With fewer amenities, upgrades may not be worth it


first class upgradeLook, everyone loves flying first class, or business class — as my husband calls it, “the pointy part of the plane.”

But on domestic flights, especially in the US, all first class is not created equal. And on many long-haul flights, it can be a disappointing experience, especially on some flights to Hawaii. The seats in first class aren’t that much better than coach.

The short version of the reason is that Hawaii is largely a vacation market. Most of the bells and whistles that airlines advertise — flat bed seats, fancy meals and wine — are to cater to high-spending business travelers. Hawaii fares, per mile, are generally cheaper, especially in first class, than cross-country flights.  And it’s a market where not that many people buy last minute expensive tickets.

In addition, many travelers save their miles for dream trips, so there’s a pretty high percentage of free tickets.

Now, some airlines on some flights have very nice first class seats to Hawaii — United Airlines has lie-flat seats on their 777s and 767s. Ditto American, Delta and Hawaiian on their wide-body flights. In fact, in general, looking for a wide-body is the best way to see if a flight to Hawaii has good seats.

Most of these first class lie-flat seats to Hawaii are on longer flights, and most often to Honolulu. Though there are at time of writing some Maui options — for example Hawaiian Air (though they are adding more narrow-body flights), and United and American have flat-beds in first class from Chicago and Dallas, respectively.

Download Hotel Early Check-In ChecklistAn important note: When checking which plane is being used on a given route, check on the airline’s website directly, or with your travel agent. Seatguru.com, while a valuable resource, can sometimes be flat-out wrong. (I’ve just had this come up twice this week with clients who insisted the configurations were not what the airline showed, but what Seatguru showed. But the airline knows best.) And while it doesn’t happen that often, realize that delays and mechanical issues can mean last minute equipment changes that can ruin first class plans.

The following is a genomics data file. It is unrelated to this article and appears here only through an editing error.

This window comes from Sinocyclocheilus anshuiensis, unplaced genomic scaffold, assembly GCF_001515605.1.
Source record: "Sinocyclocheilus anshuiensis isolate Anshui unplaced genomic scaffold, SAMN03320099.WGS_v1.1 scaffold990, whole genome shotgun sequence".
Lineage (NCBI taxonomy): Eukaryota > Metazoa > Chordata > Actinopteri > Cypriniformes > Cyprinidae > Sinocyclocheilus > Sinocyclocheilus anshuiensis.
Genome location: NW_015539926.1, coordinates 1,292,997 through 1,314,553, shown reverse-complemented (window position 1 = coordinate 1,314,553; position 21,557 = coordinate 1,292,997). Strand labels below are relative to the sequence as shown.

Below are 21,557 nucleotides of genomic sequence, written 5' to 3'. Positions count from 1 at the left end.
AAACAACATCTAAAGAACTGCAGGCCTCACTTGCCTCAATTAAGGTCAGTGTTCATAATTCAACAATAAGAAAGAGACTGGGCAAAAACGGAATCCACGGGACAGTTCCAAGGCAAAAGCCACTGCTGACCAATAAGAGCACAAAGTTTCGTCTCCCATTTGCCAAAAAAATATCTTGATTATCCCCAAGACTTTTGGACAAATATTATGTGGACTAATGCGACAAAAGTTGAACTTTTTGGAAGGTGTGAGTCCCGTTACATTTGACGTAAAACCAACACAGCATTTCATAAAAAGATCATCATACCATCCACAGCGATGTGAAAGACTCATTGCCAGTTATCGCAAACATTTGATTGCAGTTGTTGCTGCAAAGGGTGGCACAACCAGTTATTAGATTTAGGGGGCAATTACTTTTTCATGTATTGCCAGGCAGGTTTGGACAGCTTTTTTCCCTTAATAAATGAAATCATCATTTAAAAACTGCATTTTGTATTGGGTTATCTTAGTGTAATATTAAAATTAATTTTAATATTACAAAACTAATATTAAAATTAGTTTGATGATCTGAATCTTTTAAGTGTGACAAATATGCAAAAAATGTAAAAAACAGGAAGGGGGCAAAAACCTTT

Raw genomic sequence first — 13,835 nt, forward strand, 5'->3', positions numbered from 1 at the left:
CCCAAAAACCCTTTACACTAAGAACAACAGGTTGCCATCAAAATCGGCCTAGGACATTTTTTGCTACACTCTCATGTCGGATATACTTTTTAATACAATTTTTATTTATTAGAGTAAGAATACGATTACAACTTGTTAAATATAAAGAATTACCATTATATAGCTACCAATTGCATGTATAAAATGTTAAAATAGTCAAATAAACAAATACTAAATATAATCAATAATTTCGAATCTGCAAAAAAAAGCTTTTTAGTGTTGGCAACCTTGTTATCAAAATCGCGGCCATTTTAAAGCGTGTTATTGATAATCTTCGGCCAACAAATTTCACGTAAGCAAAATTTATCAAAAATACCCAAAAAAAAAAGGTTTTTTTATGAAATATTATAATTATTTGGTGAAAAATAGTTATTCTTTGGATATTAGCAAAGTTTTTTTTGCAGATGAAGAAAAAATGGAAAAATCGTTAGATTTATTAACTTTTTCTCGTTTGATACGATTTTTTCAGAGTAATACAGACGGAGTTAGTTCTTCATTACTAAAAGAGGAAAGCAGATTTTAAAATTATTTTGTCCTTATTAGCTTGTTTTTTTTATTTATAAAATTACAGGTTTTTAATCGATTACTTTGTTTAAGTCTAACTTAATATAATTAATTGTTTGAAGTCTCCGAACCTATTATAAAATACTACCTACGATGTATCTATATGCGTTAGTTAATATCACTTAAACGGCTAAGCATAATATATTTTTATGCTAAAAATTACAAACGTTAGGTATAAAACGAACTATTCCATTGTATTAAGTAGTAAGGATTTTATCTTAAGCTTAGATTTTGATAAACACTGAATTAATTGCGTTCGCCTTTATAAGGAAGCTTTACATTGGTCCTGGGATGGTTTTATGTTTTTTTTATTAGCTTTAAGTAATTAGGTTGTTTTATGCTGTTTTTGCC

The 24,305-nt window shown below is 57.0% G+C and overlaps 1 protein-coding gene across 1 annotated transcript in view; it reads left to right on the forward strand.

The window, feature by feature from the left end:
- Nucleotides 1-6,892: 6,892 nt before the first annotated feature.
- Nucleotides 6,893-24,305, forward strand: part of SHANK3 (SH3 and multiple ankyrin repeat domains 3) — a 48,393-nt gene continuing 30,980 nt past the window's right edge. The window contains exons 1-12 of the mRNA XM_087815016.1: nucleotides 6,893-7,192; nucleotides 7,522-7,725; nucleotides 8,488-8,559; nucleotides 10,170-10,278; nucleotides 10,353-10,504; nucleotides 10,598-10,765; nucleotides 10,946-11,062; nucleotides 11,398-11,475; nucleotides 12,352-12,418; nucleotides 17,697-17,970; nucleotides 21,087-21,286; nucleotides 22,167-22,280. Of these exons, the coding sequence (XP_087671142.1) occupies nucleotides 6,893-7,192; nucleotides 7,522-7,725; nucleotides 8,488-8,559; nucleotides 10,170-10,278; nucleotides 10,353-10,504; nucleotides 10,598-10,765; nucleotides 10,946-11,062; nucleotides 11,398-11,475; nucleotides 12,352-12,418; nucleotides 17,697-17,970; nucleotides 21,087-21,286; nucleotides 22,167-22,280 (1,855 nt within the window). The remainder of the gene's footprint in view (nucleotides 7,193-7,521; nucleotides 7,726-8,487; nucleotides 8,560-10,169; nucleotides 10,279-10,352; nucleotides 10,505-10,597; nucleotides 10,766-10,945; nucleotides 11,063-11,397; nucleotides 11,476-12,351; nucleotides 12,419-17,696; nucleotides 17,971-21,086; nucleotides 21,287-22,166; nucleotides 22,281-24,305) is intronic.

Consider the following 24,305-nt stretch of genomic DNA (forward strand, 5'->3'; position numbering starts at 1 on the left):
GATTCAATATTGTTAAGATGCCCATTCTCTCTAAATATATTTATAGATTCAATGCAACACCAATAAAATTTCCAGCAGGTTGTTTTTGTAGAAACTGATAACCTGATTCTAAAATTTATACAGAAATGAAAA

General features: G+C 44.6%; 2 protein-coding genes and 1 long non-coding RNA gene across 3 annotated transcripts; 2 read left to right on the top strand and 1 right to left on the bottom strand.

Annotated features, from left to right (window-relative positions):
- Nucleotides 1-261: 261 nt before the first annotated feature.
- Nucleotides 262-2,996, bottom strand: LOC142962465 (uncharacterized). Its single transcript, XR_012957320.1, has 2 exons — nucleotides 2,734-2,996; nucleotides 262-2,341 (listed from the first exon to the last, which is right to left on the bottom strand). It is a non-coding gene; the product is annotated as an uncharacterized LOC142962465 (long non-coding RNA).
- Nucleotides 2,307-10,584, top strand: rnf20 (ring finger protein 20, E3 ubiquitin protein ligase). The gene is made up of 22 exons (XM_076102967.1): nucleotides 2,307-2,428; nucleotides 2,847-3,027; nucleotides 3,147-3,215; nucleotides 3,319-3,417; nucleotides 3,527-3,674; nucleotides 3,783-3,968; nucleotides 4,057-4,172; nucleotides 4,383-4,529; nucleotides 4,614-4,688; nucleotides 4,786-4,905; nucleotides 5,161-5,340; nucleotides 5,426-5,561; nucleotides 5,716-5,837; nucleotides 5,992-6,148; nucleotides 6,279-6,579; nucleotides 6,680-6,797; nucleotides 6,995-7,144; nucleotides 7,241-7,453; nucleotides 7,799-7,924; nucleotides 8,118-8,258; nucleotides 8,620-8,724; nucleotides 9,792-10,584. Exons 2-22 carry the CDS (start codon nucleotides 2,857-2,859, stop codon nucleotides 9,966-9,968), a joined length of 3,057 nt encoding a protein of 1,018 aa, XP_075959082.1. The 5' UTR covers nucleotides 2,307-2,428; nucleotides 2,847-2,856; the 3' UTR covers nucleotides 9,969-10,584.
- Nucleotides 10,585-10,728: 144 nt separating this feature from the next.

When flying first class to islands like Kauai and the Big Island, flights directly from the US mainland are almost always narrow-bodies. One option for travelers hoping for better planes and seats for most of the trip is to connect in Honolulu rather than in, say, San Francisco or Los Angeles.

If that’s not an option, travelers who are connecting on the West Coast might still want to pay more or use miles to upgrade even when the seats over the water aren’t that good, but when there are lie-flat seats on the transcontinental flights.

Flights to Hawaii with the old-fashioned recliner seats still have first class amenities — free drinks and meals, etc. — so it’s not as if there is no advantage. And they do include priority boarding and a larger free luggage allowance, if that matters.

First class seats are also always a few inches wider than coach seats. But it does depend on your priorities;  when there’s the option for exit row in coach, those seats actually can have more legroom, and are much easier to get in and out of from the window.

Another tip, when considering a last minute upgrade, is to try to figure out how full the plane is. Airline reservations agents and travel agents can help you determine that, especially if you ask nicely. If it looks reasonably empty, and there’s a chance for an empty seat next to you in coach, that could tip the balance. (Though on the other hand, airline employees like to use standby tickets to Hawaii, so I’ve been on flights that looked somewhat empty and went out close to full.)

Then there’s the final issue. How much is the upgrade to first class? If it’s a question of using miles and it’s not that much more, or if it’s one of those last minute offers at check-in for not that much money, well, even the worst first class seats aren’t that bad. But, if it’s a large number of miles, or a lot of money, then it might be worth saving for an international, or even cross-country ticket.